It will be important to ensure that banks’ risks are not double-counted through increased capital requirements in Pillar 1; for example, model risk, if this is also imposed in one of the other elements of the capital stack (e.g., Pillar 2 requirements). There should be an offsetting effect to alleviate this — under the CRR 3 proposals, supervisors must recalibrate their Pillar 2 requirements to reflect it. But this will not be a straightforward area, and will likely add to the current challenge to delineate micro- and macroprudential buffers (as in the case of the systemic risk buffer). Banks will therefore need to engage fully with their supervisors and be ready with robust data and qualitative evidence to argue their case and reach a fair conclusion.
This will be especially important to ensure that banks do not cross the maximum distributable amount (MDA) trigger point, hampering their ability to pay bonuses and dividends, including during simulations of adverse scenarios. The importance of this was seen during COVID-19 when, despite concessions from supervisors to allow banks to use up capital buffers to support the economy, limited use was made of them due to fears of breaching MDA. Basel 4 will not amend the MDA mechanism, instead it will add complexity to the capital stack and increase the risk of double-counting.
How to cover the cost of RWA increases?
In summary, an already complex capital regime is anticipated to become even more complex under Basel 4, and capital requirements and associated costs for many banks will likely rise. In our view, a key question for banks to resolve will be: how should additional risk-weighted assets from Basel 4 be provided for? Whether the costs are met by customers (e.g. through higher interest rates and/or increased product fees and charges), shareholders (lower return on equity) or through cost or capital optimisations — or a combination of these — we believe a clear and detailed strategy will be needed for operating with a decreased capital management buffer (see figure 2 for an illustrative example). Whichever route is taken, it is also certain that banks will need to become more operationally efficient in order to offset as much of the capital cost increases as possible.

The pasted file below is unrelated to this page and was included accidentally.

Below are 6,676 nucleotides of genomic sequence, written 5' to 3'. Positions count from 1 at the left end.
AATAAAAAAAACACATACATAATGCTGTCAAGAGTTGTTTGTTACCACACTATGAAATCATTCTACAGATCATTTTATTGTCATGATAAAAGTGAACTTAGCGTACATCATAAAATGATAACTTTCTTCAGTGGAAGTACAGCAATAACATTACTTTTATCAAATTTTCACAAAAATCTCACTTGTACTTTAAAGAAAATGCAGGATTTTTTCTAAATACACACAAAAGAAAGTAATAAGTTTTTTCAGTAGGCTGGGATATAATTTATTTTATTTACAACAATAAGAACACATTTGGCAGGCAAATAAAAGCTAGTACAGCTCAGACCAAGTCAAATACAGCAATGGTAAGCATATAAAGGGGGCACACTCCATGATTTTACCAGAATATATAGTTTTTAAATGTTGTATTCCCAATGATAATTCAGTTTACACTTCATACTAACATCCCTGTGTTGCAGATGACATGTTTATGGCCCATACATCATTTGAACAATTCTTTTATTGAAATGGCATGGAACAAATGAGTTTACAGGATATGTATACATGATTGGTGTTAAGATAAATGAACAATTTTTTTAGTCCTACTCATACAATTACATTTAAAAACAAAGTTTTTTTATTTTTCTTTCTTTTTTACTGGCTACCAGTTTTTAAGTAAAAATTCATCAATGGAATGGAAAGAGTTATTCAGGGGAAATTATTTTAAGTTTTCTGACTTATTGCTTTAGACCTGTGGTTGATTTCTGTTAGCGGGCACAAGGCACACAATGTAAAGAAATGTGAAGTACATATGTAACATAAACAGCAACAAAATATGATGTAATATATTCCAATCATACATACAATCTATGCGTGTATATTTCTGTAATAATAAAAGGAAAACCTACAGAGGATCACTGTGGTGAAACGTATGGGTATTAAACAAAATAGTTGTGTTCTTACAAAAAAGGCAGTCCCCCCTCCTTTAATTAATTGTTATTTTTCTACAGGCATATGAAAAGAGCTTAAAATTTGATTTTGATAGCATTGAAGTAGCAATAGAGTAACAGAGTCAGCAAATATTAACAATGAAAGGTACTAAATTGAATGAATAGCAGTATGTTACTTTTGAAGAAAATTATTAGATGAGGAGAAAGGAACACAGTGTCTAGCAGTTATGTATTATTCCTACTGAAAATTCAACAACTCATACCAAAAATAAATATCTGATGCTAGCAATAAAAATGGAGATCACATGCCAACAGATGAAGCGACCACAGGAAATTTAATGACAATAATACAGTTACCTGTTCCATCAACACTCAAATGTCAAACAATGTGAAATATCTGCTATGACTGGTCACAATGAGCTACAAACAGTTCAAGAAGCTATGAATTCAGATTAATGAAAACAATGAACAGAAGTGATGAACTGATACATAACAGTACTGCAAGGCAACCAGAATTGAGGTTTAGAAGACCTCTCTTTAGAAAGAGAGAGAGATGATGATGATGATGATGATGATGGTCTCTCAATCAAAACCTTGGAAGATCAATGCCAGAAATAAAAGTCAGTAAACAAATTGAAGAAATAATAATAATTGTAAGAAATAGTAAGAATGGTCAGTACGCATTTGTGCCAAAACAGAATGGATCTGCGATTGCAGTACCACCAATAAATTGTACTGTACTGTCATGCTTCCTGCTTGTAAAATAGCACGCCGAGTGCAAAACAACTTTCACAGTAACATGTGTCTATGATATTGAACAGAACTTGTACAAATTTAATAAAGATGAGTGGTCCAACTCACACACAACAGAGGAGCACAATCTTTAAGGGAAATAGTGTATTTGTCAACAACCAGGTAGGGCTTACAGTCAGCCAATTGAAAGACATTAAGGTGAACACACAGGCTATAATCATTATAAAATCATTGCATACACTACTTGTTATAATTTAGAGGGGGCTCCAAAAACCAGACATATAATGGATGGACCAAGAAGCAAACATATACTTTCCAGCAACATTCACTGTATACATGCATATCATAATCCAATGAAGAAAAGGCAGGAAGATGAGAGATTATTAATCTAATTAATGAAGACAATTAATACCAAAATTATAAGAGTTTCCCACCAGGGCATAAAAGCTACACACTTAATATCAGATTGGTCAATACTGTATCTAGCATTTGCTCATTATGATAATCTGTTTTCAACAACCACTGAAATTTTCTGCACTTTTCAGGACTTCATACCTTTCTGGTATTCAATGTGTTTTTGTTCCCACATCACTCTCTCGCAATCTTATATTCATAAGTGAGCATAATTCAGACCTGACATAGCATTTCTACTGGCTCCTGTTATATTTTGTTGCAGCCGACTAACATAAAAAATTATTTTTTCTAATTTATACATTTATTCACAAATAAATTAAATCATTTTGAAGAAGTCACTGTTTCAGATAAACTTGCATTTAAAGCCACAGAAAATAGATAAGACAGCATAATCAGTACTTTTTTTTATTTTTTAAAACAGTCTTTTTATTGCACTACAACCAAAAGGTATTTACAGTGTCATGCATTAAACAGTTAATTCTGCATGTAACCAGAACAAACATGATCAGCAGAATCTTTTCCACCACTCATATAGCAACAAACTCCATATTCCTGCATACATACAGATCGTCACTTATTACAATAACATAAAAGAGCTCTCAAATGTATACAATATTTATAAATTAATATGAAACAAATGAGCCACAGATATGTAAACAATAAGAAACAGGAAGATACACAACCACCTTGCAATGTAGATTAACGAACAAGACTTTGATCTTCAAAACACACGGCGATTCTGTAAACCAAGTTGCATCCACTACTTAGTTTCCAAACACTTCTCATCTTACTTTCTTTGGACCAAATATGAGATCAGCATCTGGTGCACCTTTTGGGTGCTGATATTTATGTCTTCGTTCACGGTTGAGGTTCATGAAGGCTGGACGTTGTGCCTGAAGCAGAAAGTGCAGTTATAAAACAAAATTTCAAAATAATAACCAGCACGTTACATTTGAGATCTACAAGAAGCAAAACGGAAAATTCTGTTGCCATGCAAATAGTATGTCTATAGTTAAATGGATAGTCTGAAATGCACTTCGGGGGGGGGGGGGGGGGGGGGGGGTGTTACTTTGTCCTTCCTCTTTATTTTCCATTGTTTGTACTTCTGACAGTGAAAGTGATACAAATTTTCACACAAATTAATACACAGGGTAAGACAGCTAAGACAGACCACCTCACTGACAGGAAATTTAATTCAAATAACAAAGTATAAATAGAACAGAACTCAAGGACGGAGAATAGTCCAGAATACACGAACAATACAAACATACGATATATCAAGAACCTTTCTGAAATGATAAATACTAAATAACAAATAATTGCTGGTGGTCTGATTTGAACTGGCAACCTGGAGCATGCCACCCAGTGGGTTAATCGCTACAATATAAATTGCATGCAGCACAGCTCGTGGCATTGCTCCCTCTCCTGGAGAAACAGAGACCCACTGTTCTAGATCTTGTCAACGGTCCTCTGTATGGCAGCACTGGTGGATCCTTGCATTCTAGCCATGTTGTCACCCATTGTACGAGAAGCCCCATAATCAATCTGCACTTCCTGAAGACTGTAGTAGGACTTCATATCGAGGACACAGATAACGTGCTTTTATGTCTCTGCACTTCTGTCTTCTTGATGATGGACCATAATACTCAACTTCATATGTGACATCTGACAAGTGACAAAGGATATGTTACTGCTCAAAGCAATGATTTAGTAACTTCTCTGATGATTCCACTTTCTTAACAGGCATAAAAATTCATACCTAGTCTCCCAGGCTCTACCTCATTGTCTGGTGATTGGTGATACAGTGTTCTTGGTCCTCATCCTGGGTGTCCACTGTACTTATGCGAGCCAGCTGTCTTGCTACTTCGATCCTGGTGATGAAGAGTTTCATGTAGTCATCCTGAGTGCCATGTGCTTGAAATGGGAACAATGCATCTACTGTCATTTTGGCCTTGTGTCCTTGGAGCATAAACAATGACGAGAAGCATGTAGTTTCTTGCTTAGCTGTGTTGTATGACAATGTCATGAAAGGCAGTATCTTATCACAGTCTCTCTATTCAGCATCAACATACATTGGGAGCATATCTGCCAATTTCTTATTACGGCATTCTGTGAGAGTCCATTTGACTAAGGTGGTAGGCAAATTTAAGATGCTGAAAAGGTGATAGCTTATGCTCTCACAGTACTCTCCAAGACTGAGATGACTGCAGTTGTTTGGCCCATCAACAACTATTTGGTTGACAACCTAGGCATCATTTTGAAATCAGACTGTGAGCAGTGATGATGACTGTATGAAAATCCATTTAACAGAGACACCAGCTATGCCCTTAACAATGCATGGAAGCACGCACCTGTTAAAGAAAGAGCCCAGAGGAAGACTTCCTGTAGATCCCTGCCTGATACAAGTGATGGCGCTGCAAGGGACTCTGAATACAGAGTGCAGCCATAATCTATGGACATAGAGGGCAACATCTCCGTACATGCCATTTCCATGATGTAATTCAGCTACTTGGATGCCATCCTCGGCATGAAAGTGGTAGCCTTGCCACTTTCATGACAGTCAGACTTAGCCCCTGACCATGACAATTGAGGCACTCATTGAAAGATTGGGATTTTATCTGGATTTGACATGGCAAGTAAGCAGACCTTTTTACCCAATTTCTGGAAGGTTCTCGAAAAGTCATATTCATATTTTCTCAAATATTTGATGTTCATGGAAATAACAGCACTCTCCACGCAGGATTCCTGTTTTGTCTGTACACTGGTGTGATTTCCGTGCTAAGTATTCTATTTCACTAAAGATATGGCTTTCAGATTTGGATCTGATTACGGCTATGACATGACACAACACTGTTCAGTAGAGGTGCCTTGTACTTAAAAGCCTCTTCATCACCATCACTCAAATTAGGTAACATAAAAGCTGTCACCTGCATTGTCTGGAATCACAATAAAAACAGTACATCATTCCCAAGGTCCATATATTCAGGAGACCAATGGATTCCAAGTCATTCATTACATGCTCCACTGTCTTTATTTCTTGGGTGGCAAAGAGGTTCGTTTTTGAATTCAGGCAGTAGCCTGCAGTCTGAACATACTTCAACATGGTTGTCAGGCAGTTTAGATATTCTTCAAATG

Source: KPMG International, 2022
Banks should therefore increase functional collaboration and discussions to align internally, with extensive calculations, modelling and scenario analysis. This should be documented effectively for use in evidential discussions with supervisors. It will also be crucial to provide a clear steer for investors around what to expect. The last thing that investors welcome is surprises. So, what is the bank’s capital level ambition, and why? Showing how the bank will create a stable capital environment with a clear path ahead should be the priority.
With these significant new capital rules drawing steadily closer, the time has come for banks to get to grips with the detail. Taking a proactive approach now should help put them in a stronger position for the future.